Monday, August 27, 2012

moment in time

Two weeks into the reno and it's full-on chaos. I'm not yet used to having a toilet on the front lawn, but the resident "mighty machine" is a fun sight every morning.  It's the big gaping hole that's a little bit disconcerting.

This is that big gaping hole up close. Scary, right? I mean, that's the front door up there, a mere 8 inches from nothing. Not to mention I took this photo from a place previously underground. So weird.

Amidst the jackhammering and dust, I had a day alone in the house (well, alone from my family, not alone from a construction crew). With that time I finished up a quilt for Sadie. Now that Sadie and Milo share a room, I've been trying to make them similar-but-different bedding. I had a double size red corduroy quilt in storage so I cut it in half and then made a single patchwork border along one side. I chose different fabrics and binding to suit my lady and little guy, but the red is a nice, warm similarity. If their room is ever tidy I'll try and take a photo of the finished quilts. But that's a big if.

This is the wee work corner I have set up in Milo's old bedroom until the basement is finished. What you can't see is that I share this small space with the cat litter. Oh well, small sacrifices. At least during this chaos I can still make.

Only 4 and a half months to go.

Wednesday, August 15, 2012

of yarn and foxes

More small scale knitting, this time for a charming little guy named Charlie. He was born in May and already has a smile that melts hearts. This teeny hat is made from Mission Falls Superwash which has been discontinued for a while now. I stocked up last year on a few neutral colours and any red I found and it comes in handy for quick baby gifts. I mean, you can wash it! Awesome.

We were away in Prince Edward County last week and I managed to catch up on a lot of reading. The most fun novel by far was Mr. Fox by Helen Oyeyemi (unfortunately the shawl pattern I was trying wasn't nearly as enjoyable). I struggled keeping the characters' voices straight, but it didn't really matter. The storytelling was magical and quirky and addictive. Oh, and incredibly clever. So what for my lazy brain! I had visions of Wes Anderson's Fantastic Mr. Fox in my head most of the time I was reading this, but considering the cover and the fairytale structure, it probably wasn't so far off. I think the premise - the emotional reckoning of a male writer who always kills off his female characters - is such an compelling idea. Oyeyemi's style is refreshing and original, and I was reminded of my first introduction to Jeanette Winterson. Totally fun.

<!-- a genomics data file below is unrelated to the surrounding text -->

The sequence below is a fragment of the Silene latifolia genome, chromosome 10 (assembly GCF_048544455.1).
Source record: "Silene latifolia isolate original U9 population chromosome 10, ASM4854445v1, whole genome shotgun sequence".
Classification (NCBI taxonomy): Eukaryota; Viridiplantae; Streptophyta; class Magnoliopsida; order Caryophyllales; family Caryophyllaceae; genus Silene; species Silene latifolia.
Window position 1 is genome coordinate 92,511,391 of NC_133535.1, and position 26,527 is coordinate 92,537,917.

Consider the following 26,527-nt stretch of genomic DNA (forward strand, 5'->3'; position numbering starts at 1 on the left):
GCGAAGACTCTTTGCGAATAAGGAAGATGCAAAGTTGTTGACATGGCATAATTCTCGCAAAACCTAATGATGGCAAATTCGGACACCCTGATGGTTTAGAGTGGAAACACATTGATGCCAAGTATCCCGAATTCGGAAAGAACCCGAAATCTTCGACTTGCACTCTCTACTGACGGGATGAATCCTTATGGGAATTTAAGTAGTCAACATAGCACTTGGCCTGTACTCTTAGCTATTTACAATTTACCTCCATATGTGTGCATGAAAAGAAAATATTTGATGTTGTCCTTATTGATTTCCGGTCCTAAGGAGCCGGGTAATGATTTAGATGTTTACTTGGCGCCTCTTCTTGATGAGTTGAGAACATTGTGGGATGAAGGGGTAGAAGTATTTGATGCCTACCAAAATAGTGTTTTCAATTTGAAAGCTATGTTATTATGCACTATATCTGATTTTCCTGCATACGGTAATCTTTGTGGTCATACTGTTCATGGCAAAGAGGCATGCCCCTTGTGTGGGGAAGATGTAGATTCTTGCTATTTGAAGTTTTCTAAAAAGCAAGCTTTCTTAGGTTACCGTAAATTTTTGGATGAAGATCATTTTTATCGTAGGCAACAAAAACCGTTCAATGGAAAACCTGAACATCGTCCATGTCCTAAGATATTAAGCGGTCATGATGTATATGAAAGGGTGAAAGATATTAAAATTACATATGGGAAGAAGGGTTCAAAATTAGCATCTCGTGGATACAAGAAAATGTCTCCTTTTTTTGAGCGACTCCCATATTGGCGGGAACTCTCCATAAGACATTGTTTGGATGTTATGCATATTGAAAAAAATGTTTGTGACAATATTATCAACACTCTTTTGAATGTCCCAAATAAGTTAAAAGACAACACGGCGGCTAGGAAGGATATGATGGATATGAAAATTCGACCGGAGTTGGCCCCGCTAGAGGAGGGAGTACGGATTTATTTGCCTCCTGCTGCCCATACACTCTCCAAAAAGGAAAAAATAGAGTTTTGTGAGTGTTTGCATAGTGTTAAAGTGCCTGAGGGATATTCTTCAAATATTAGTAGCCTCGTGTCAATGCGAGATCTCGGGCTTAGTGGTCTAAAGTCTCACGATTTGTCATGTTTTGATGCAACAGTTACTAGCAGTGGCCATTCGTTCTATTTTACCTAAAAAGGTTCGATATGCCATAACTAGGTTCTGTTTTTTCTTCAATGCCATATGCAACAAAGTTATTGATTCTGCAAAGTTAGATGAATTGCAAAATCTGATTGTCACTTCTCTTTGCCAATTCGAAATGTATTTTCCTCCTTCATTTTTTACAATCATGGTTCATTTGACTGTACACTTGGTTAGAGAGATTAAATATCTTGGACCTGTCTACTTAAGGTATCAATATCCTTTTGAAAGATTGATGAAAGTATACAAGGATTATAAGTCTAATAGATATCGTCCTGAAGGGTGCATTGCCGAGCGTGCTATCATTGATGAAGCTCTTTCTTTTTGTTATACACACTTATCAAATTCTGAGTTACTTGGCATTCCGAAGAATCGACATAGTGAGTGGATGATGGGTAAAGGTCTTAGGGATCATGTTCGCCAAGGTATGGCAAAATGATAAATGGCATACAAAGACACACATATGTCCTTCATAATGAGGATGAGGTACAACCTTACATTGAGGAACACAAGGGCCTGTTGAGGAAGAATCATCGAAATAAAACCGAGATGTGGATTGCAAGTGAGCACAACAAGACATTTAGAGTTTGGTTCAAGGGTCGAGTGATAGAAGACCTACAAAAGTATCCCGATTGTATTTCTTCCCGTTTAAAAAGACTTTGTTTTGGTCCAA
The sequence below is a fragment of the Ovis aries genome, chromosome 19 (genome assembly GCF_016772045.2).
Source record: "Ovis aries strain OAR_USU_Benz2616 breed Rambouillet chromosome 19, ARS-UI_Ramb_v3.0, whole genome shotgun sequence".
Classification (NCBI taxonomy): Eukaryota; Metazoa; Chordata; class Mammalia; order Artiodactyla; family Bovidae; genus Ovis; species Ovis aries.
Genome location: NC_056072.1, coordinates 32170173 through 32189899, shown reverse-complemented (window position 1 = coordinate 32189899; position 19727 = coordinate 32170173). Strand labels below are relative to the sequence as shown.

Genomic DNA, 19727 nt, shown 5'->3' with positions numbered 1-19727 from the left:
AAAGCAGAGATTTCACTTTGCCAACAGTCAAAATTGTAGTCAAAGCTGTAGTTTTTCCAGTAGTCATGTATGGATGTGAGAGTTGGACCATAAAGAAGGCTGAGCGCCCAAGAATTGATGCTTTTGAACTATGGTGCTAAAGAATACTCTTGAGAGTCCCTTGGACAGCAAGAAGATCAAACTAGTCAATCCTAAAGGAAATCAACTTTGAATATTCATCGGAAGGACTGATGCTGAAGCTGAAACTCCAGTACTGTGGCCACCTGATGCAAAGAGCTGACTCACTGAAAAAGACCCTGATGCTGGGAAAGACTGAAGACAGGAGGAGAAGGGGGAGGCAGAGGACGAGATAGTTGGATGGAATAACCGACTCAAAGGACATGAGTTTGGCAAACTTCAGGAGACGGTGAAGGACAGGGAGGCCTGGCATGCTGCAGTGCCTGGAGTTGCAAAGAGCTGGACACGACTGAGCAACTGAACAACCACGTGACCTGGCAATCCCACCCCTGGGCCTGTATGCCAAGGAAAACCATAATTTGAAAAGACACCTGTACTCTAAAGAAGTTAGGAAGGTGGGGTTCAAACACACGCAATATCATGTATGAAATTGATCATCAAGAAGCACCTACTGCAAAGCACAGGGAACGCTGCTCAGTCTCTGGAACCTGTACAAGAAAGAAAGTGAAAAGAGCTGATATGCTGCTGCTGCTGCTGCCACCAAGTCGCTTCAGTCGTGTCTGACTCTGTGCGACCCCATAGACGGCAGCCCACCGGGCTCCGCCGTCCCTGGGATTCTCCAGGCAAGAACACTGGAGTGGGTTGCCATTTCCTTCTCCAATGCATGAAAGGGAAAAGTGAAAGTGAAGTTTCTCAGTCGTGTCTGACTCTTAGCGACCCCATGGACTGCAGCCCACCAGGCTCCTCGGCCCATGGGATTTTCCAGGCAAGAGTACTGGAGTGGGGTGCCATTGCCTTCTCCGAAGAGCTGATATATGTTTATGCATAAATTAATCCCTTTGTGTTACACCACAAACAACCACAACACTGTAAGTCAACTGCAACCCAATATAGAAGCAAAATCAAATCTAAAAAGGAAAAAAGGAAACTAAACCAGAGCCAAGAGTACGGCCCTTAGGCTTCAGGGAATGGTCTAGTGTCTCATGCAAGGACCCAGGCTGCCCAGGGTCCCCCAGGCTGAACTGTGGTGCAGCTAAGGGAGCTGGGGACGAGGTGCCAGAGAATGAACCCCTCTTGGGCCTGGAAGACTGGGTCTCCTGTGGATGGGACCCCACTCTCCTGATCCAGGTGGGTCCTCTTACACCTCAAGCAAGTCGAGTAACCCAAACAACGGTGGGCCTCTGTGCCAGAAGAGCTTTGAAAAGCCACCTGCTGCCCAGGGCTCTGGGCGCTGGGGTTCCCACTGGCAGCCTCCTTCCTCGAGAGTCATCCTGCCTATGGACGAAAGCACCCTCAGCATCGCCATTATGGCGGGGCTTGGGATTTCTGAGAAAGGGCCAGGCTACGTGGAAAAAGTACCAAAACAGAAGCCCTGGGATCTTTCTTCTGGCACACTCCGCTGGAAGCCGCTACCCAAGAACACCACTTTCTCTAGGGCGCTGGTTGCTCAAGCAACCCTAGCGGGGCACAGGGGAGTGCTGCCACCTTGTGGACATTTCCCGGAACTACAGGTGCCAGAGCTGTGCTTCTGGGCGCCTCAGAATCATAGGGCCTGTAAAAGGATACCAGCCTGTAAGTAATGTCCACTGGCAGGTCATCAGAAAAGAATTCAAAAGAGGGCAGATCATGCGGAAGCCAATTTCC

But the shawl...not so much. For more knitting and reading stories, visit today's Yarnalong.

Wednesday, August 01, 2012


Mortgage renewing, tax filing, permit getting and basement emptying - such is the stuff of life these days. It makes for really dull conversation and adds dust to my sewing machine. But making things keeps me sane, so I try to fit a bit of knitting into each day and there's always a book to fall into late at night until I can't keep my eyes open any longer.

This small knitting project is from this free pattern for tiny trees. It's super easy and such a great way to use scraps. I have visions of making a whole forest of these but maybe that vision is more appropriate for another season, not this overly humid July.

As for the novel the wee tree is sitting upon, wow did I love it. A few years ago Ami McKay's The Birth House finally got me out a long reading rut. Her voice was fresh and the story was utterly compelling, so I was eager to try The Virgin Cure. I waited for the paperback (which took patience) and finally the book arrived this month. The horrific slums of 1870's New York City came to life on the page and the 12 year old main character, Moth, was so fascinating. The troubling account of the options available to a poor, orphaned city girl makes for a rather dark story but McKay is able to add flavour and simple humanity in a way that makes the story almost charming. It's a unique style, but I think it is exactly what makes me enjoy McKay's writing so much.

This represents my first book for the 6th Canadian Book Challenge, which just started on July 1st and runs until Canada Day next year. The goal is to read 13 books by Canadian authors, and if you're interested you can join the challenge at the link above. I have done this challenge twice before and it's such a great way to discover new Canadian novels. Now that Milo is older I figure I can manage a reading challenge again, and this novel was certainly an excellent start.

For other knitting and reading suggestions, visit today's Yarnalong.